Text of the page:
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19th October 2018

Lexicon Of Love

Q: Sometime on the last weekend of June 1982, you would have received a phone call from someone that Lexicon Of Love had debuted at No. 1; what are your recollections of that moment and the days surrounding it?


MF: Totally surreal! I was signing on the dole (claiming unemployment benefit) up in Sheffield and used to take the train or sometimes hitch-hike down to London to 50 New Bond Street where the record label was. We had made the record and kind of felt we were onto something good with the sound of it and Trevor Horn but I always felt there weren’t enough tracks on the first album. It never really sank in. Avalon by Roxy Music was No. 1 and we pushed them to one side and I love Roxy – grew up following them – but it’s just a blur. At the time, you should have time to reflect on and recognize those moments and enjoy them but you don’t. It’s BANG! and off you go somewhere else. A couple of months later, I was in Sheffield where I had a little bedsit and I went out and it started snowing. As I walked up the street someone was having a party with the window open and they were playing the The Look Of Love and they were all dancing and singing and I looked up and thought ‘Yeah’. That’s a great feeling. I had heard the record on the radio of course and we had been on Top Of The Pops but it was a kind of a trip and it brought home to me that the record was now public property.


Q: You now perform that album with an orchestra.


MF: About five years ago we played the Albert Hall. Anne Dudley came back in and we charted the songs because for an orchestra you have to chart everything for each instrument. That took a bit of time but we kept doing shows and expanding on the songs and I was amazed by the reaction really because there are many albums that have come out since 1982 but people were really excited. We played a few shows and will probably do an orchestral tour in April 2019 in the UK. We’d love to come to Japan and do it when we’ve perfected it. We did some shows in Croatia with their orchestra.


Q: When performing the songs from that album live, is there any difference vocally either in performance or training you have to do when switching between ABC and a full orchestra with choir?


MF: With an orchestra, it’s like being in front of a jet, piloting a massive jumbo airbus (grins). Everything has to be in its right place, you can’t veer off for a couple of bars or extend anything so that’s the main thing – the discipline, nailing it each time. Vocally you don’t have to sing any louder but you do because you’re in a tuxedo and at the Albert Hall. You’re right; it is a different way of performing.


Q: Nick Heyward was hear recently we and chatted a bit about the 80’s and the videos back then. I asked him about the video of Love Plus One and he told me they had no idea why Arista had come up with that jungle theme; they just turned up and shot it. Was that how ABC was with videos for songs like The Look Of Love or did you have more involvement in them?


MF: Yes it was different to Nick as we were more involved. We were lucky because we got to work with Julian Temple for the first video we made which was Poison Arrow. Lisa Vanderpump was also in that who is now a big star in America with her own TV show and The Real Housewives of Beverly Hills. We had a very different idea about how we wanted to look, we wanted to look like a Jerry Lewis movie or Powell & Pressburger kind of film from the 50’s with superannuated colour and humour in it. For The Look Of Love we wanted to be like Benny Hill really; slapstick comedy. We lived and died by what we threw into it. It was always a collaborative but often with the record company they would hate it. We did a whole album called How To Be A …Zillionaire! where we wanted to be cartoon characters and they used to pull the posters off the walls (laughs). They were aghast until the records hit the top five in America but I have to say, growing up and going to see The Clash and the Sex Pistols, that was kind of why you wanted to be in a band in the first place – to wind people up! I think there was an element of that.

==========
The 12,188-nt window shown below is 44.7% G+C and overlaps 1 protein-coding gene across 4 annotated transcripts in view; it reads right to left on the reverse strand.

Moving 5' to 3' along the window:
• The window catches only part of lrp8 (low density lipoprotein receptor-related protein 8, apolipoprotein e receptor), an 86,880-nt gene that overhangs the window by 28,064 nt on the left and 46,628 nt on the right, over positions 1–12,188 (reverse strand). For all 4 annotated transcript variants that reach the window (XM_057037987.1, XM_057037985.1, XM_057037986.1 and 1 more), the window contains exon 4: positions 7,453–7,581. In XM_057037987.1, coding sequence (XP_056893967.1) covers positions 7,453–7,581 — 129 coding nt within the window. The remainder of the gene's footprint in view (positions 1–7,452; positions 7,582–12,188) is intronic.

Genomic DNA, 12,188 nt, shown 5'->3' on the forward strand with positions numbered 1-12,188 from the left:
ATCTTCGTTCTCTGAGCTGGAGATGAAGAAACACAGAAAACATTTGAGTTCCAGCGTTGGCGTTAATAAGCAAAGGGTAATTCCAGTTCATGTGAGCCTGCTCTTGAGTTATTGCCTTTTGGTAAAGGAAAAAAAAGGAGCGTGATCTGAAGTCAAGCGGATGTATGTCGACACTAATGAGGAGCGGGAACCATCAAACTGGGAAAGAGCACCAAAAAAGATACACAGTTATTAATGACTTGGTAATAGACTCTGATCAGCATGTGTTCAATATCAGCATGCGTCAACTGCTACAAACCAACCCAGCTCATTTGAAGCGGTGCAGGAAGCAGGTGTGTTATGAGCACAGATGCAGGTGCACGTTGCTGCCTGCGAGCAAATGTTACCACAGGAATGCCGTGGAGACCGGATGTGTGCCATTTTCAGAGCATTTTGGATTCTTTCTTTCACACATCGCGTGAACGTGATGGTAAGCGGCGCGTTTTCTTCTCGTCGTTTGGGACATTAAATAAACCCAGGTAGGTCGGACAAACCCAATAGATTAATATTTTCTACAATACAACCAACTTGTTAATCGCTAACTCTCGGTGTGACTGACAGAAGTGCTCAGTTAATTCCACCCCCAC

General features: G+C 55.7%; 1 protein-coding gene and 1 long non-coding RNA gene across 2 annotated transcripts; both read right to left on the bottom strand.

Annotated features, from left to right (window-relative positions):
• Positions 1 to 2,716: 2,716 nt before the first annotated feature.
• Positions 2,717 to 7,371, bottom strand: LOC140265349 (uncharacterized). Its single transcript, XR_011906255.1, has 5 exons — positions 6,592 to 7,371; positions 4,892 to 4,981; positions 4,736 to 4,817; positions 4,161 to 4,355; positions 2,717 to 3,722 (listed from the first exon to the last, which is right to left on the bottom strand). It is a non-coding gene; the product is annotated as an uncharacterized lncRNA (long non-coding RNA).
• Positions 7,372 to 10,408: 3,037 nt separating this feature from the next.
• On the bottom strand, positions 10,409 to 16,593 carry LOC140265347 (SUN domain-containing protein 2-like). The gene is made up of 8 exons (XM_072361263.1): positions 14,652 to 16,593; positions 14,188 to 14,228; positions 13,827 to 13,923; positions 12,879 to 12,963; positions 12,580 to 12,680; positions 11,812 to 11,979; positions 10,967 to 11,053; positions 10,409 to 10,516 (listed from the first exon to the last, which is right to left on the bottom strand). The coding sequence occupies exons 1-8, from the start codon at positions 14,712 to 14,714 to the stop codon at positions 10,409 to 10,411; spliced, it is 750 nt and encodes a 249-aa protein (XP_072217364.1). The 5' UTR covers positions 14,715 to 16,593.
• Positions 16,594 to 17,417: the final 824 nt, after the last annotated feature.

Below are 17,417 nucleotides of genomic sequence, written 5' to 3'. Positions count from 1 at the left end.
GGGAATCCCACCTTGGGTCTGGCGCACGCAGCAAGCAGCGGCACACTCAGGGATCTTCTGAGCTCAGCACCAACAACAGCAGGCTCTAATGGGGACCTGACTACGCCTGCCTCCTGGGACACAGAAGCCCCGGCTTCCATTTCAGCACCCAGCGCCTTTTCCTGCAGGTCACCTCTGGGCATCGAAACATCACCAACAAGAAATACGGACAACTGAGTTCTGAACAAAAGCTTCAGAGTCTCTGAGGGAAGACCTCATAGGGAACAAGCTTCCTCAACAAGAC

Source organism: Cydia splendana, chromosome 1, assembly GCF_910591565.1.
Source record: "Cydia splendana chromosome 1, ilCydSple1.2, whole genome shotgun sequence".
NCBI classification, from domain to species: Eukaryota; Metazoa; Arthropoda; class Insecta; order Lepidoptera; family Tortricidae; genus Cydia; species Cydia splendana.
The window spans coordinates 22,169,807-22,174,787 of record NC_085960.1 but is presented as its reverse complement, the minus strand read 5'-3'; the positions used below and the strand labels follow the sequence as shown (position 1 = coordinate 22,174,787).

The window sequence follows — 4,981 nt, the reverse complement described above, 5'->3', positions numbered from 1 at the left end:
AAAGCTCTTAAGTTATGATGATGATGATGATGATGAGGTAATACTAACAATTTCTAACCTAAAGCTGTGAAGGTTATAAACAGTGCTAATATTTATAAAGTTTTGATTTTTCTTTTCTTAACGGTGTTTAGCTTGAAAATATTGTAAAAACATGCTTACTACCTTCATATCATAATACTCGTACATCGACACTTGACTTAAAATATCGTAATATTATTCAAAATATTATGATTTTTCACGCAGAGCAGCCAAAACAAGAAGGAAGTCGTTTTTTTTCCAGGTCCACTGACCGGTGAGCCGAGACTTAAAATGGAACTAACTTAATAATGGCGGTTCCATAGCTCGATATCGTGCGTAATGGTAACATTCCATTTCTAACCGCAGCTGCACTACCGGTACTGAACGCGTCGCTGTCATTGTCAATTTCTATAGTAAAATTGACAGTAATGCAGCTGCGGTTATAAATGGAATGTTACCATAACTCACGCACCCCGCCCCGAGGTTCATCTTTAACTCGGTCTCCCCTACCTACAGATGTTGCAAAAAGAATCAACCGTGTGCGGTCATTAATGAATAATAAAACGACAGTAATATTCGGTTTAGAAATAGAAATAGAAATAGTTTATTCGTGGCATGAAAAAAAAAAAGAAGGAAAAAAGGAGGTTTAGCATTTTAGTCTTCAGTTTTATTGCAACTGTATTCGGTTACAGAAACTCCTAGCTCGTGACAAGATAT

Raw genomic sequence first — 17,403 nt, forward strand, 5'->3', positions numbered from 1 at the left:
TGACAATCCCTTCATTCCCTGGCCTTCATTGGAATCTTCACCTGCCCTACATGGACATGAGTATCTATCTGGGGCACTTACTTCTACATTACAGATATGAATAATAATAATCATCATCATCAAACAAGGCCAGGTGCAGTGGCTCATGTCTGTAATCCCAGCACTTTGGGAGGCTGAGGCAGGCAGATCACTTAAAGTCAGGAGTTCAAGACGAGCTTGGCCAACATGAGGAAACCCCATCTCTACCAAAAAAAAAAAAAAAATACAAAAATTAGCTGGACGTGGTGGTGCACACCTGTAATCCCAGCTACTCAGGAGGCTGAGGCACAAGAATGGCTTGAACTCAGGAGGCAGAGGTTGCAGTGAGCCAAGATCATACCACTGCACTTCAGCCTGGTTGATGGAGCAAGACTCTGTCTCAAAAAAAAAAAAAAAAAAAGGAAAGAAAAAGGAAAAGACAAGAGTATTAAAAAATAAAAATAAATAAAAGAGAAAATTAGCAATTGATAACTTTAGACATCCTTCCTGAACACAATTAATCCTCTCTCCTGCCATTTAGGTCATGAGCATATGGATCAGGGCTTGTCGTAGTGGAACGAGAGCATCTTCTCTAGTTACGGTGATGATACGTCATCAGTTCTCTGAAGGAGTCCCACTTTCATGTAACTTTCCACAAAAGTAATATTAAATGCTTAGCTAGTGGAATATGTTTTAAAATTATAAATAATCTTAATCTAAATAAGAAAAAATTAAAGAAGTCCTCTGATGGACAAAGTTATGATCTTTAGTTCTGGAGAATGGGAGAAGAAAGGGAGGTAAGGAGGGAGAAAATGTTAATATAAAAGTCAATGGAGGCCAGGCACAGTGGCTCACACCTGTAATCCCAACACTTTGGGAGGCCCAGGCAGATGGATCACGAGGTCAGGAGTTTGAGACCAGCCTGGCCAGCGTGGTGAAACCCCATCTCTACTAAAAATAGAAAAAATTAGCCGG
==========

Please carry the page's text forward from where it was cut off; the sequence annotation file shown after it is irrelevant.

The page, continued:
Lexicon Of Love II

Q: Lexicon Of Love II feels as if is put together like an album that was made in the 80’s. Was that a conscious decision that you made?


MF: Yes, Side 1, Side 2. There is a lot of great records and music around but sometimes it’s a three track album with seven other tracks because you hit it on iTunes or Spotify and just hit the first track. With Lexicon Of Love II we applied he old-school method where track 8 is as good as track 2 and it has a shape to it.  Great albums are like that. Bowie, Roxy Music and that’s what any artist does isn’t it?


Q: It is.


MF: Yeah from The Beatles through to Ed Sheeran. The hardest ones were tracks 9 and 10, trying to sew it up by writing a lot of extra material and Anne Dudley was there arranging the strings and stuff.


Q: Given that you had Anne Dudley working on it, did you consider calling Trevor Horn for the producer’s chair?


MF: Yes. Over the years, people have always tried to get us back to work together but it’s never really come off. We played at the Prince’s Trust (2007) which he produces and he came down to the Albert Hall when we played with the orchestra and did a speech at half-time but when it came to making the record, there was a time about 3-4 years ago where he was saying come down and let’s have a listen but the time just didn’t fit. I was just listening to Trevor’s record. He’s done a thing called The Reflextion, an album for an animation film. Having said all that though, working with Gary Stevenson, working with Anne…Trevor was in the room (smiles). He was in the room but he’s not getting any royalties! (laughs)